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  1. Audrey Yap (forthcoming). Dedekind and Cassirer on Mathematical Concept Formation. Philosophia Mathematica:nku029.
    Dedekind's major work on the foundations of arithmetic employs several techniques that have left him open to charges of psychologism, and through this, to worries about the objectivity of the natural-number concept he defines. While I accept that Dedekind takes the foundation for arithmetic to lie in certain mental powers, I will also argue that, given an appropriate philosophical background, this need not make numbers into subjective mental objects. Even though Dedekind himself did not provide that background, one can nevertheless (...)
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  2. Audrey Yap (2014). Idealization, Epistemic Logic, and Epistemology. Synthese 191 (14):3351-3366.
    Many criticisms of epistemic logic have centered around its use of devices such as idealized knowers with logical omniscience and perfect self-knowledge. One possible response to such criticisms is to say that these idealizations are normative devices, and that epistemic logic tells us how agents ought to behave. This paper will take a different approach, treating epistemic logic as descriptive, and drawing the analogy between its formal models and idealized scientific models on that basis. Treating it as descriptive matches the (...)
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  3. Audrey Yap (2013). Ad Hominem Fallacies, Bias, and Testimony. Argumentation 27 (2):97-109.
    An ad hominem fallacy is committed when an individual employs an irrelevant personal attack against an opponent instead of addressing that opponent’s argument. Many discussions of such fallacies discuss judgments of relevance about such personal attacks, and consider how we might distinguish those that are relevant from those that are not. This paper will argue that the literature on bias and testimony can helpfully contribute to that analysis. This will highlight ways in which biases, particularly unconscious biases, can make ad (...)
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  4. Audrey Yap (2011). Gauss' Quadratic Reciprocity Theorem and Mathematical Fruitfulness. Studies in History and Philosophy of Science Part A 42 (3):410-415.
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  5. Audrey Yap (2010). Feminism and Carnap's Principle of Tolerance. Hypatia 25 (2):437 - 454.
    The logical empiricists often appear as a foil for feminist theories. Their emphasis on the individualistic nature of knowledge and on the value-neutrality of science seems directly opposed to most feminist concerns. However, several recent works have highlighted aspects of Carnap's views that make him seem like much less of a straightforwardly positivist thinker. Certain of these aspects lend themselves to feminist concerns much more than the stereotypical picture would imply.
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  6. Tomohiro Hoshi & Audrey Yap (2009). Dynamic Epistemic Logic with Branching Temporal Structures. Synthese 169 (2):259 - 281.
    van Bentham et al. (Merging frameworks for interaction: DEL and ETL, 2007) provides a framework for generating the models of Epistemic Temporal Logic ( ETL : Fagin et al., Reasoning about knowledge, 1995; Parikh and Ramanujam, Journal of Logic, Language, and Information, 2003) from the models of Dynamic Epistemic Logic ( DEL : Baltag et al., in: Gilboa (ed.) Tark 1998, 1998; Gerbrandy, Bisimulations on Planet Kripke, 1999). We consider the logic TDEL on the merged semantic framework, and its extension (...)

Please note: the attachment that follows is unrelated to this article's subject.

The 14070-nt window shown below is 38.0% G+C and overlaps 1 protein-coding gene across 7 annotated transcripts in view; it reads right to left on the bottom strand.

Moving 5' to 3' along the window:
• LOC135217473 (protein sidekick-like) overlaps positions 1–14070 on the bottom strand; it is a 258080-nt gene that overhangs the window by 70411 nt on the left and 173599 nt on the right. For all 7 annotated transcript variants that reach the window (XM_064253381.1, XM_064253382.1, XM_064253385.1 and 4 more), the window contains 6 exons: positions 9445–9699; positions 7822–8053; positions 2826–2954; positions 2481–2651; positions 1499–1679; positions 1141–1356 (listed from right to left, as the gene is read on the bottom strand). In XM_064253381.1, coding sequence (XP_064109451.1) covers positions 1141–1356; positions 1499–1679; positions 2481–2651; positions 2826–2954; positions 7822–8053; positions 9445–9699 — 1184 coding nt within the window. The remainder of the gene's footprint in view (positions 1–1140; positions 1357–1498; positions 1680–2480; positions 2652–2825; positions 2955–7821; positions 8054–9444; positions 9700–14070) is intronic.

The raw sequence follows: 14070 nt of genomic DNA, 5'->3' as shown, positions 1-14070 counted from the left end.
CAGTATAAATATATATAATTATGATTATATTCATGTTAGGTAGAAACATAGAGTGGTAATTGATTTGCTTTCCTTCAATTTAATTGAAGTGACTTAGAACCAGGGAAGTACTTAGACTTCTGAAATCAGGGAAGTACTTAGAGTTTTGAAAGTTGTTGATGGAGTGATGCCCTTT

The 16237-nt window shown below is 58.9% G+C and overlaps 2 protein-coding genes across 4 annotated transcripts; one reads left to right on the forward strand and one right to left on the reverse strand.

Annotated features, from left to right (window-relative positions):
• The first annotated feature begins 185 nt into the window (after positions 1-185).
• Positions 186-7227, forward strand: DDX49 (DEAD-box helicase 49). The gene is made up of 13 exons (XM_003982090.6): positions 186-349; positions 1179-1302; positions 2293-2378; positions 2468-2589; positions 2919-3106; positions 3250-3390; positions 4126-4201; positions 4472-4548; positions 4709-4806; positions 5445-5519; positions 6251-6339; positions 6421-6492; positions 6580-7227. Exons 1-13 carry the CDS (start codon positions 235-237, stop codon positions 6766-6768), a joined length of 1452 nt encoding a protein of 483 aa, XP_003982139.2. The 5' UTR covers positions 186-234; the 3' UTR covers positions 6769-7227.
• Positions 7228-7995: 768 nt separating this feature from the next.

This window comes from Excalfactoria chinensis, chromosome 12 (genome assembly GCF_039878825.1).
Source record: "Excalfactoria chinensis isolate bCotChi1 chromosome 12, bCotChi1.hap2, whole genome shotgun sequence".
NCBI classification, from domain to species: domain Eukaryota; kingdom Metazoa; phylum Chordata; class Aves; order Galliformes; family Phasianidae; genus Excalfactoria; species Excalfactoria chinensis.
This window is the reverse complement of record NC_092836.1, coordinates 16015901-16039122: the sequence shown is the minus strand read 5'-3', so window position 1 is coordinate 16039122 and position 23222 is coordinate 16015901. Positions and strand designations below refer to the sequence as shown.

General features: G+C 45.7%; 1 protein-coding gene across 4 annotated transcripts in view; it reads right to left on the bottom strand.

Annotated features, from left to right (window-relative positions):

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  7. Audrey Yap (2009). Logical Structuralism and Benacerraf's Problem. Synthese 171 (1):157 - 173.
    There are two general questions which many views in the philosophy of mathematics can be seen as addressing: what are mathematical objects, and how do we have knowledge of them? Naturally, the answers given to these questions are linked, since whatever account we give of how we have knowledge of mathematical objects surely has to take into account what sorts of things we claim they are; conversely, whatever account we give of the nature of mathematical objects must be accompanied by (...)
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  8. Audrey Yap (2009). Predicativity and Structuralism in Dedekind's Construction of the Reals. Erkenntnis 71 (2):157 - 173.
    It is a commonly held view that Dedekind’s construction of the real numbers is impredicative. This naturally raises the question of whether this impredicativity is justified by some kind of Platonism about sets. But when we look more closely at Dedekind’s philosophical views, his ontology does not look Platonist at all. So how is his construction justified? There are two aspects of the solution: one is to look more closely at his methodological views, and in particular, the places in which (...)
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  9. Angela Potochnik & Audrey Yap (2006). Revisiting Galison's 'Aufbau/Bauhaus' in Light of Neurath's Philosophical Projects. Studies in History and Philosophy of Science Part A 37 (3):469-488.
    Historically, the Vienna Circle and the Dessau Bauhaus were related, with members of each group familiar with the ideas of the other. Peter Galison argues that their projects are related as well, through shared political views and methodological approach. The two main figures that connect the Vienna Circle to the Bauhaus—and the figures upon which Galison focuses—are Rudolf Carnap and Otto Neurath. Yet the connections that Galison develops do not properly capture the common themes between the Bauhaus and Neurath’s philosophical (...)
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